Apple is right to reject the Justice Department’s requests to unlock the suspect’s iPhone in a December Navy base shooting, Roger McNamee told CNBC on Thursday.
“If they create a back door for law enforcement, they are actually creating a back door for everyone,” including criminals, “Squawk Alley’s online privacy activist said. “It also means that the government of China, the government of Russia, will have much easier ability to penetrate phones and this increases the threat for every smartphone user.”
McNamee invested in Amazon in the 1990s and later co-founded the private equity firm Elevation Partners, which invested over $ 200 million in Facebook a few years before the social network’s initial public offering in 2012.
However, in recent years, he has increasingly talked about Facebook and warned about the dangers of what he calls “surveillance capitalism”, a problematic phenomenon he attributes to the birth of Big Tech.
Last year, McNamee published a book called “Zucked: Waking Up to the Facebook Catastrophe”. In 2018, it also helped launch the Center for Humane Technology, a nonprofit organization aimed at combating technology addiction.
While it often relies on Facebook to manage user data, it has typically announced Apple as a lodge on user privacy issues, and has dismissed claims that it is a “thrill” for the company.
“Not everything in Apple is perfect,” he told the New Yorker in a December profile. “But as far as privacy is concerned, Tim Cook is really walking for the walk.” Cook is Apple’s CEO.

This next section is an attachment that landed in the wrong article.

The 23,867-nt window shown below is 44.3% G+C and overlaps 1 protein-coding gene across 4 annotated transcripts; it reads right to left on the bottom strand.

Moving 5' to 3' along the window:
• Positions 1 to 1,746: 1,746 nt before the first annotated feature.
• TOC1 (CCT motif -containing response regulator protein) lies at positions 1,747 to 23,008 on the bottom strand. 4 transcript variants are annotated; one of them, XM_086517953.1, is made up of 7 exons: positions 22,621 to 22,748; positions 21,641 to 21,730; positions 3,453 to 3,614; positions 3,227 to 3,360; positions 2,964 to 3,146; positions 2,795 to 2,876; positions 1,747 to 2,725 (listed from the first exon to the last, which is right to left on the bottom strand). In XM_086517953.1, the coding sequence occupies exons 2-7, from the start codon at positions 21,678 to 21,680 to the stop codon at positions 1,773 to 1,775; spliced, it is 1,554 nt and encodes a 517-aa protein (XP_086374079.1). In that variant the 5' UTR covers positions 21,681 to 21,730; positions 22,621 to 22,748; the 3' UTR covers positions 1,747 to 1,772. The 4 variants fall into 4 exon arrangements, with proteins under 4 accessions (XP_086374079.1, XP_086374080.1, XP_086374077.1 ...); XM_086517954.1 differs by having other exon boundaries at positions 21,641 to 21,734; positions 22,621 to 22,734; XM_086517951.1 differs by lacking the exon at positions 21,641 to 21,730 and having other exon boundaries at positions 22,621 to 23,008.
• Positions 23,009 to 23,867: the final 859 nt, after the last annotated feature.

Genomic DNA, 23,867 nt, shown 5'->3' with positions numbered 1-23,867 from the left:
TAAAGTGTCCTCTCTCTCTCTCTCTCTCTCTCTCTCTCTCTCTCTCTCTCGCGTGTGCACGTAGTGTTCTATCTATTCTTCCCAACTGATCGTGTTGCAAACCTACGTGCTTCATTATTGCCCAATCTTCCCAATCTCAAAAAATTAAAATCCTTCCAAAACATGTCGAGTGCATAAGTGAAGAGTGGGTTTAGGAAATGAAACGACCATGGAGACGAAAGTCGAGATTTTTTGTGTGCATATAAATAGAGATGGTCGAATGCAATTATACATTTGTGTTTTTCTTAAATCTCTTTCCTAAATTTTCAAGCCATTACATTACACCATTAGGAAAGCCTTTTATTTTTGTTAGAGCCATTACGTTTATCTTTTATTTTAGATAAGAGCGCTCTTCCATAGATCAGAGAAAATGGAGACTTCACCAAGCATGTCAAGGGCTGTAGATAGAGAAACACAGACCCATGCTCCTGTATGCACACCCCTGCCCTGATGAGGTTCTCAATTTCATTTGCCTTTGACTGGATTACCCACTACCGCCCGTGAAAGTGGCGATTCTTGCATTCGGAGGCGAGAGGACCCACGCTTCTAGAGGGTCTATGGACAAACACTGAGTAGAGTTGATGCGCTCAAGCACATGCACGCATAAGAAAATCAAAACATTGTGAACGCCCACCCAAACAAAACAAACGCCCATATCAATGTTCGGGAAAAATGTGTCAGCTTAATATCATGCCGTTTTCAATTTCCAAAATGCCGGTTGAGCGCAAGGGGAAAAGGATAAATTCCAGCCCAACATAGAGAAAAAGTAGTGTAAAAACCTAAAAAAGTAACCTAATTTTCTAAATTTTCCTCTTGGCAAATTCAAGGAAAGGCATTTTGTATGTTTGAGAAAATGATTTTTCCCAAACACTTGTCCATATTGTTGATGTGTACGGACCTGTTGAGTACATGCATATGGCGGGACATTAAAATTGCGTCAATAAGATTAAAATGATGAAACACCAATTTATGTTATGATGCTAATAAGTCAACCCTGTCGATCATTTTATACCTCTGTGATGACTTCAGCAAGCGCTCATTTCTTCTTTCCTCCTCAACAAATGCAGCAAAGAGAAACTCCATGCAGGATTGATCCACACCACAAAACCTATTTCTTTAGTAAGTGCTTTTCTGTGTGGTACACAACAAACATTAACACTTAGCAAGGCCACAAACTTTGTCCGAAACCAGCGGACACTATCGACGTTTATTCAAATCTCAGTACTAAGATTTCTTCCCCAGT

McNamee’s warning about the backdoors of smartphones creating a slippery slope comes two days after President Donald Trump slammed Apple for refusing to help the FBI unlock the suspected shooter’s iPhones at the Pensacola naval air station he left behind three Americans died last month.
Earlier this week, Attorney General William Barr said the Cupertino, California-based company had not provided “substantial assistance” to unlock the alleged shooter’s two iPhones.
Apple replied that it had provided gigabytes of information to the authorities in connection with the Florida case. But he said he would resist and would not create a “backdoor” or specialized software to provide the authorities with high access.
“We reject the characterization that Apple has not provided substantial assistance in Pensacola’s investigations. Our responses to their numerous inquiries since the attack have been timely, thorough and ongoing,” said Apple in its statement.
Apple was involved in an FBI showdown in 2016, when the Justice Department sued to gain access to a phone used by Syed Farook, who was responsible for the mass shootings in San Bernardino, California, who caused 14 people to die. The stalemate ended when the FBI found an unidentified private vendor to violate the security of the phone.
McNamee said that the Justice Department’s argument for Apple to unlock the suspected shooter Pensacola’s devices was “very weak”, arguing that there is not much on the phones that law enforcement cannot get by other means.
“We live in this period of surveillance capitalism. Everything you do on your phone touches the net in some way,” he said.
“To the extent that they are trying to track down who met this shooter, where the shooter was at any time … all these things exist in the environment,” he added. “It is easily accessible to law enforcement agencies with a warrant.”
While there may be some things like photos on the phone that cannot be accessed in any other way, “as a generalization, I think Apple’s position on this is exactly correct,” McNamee concluded.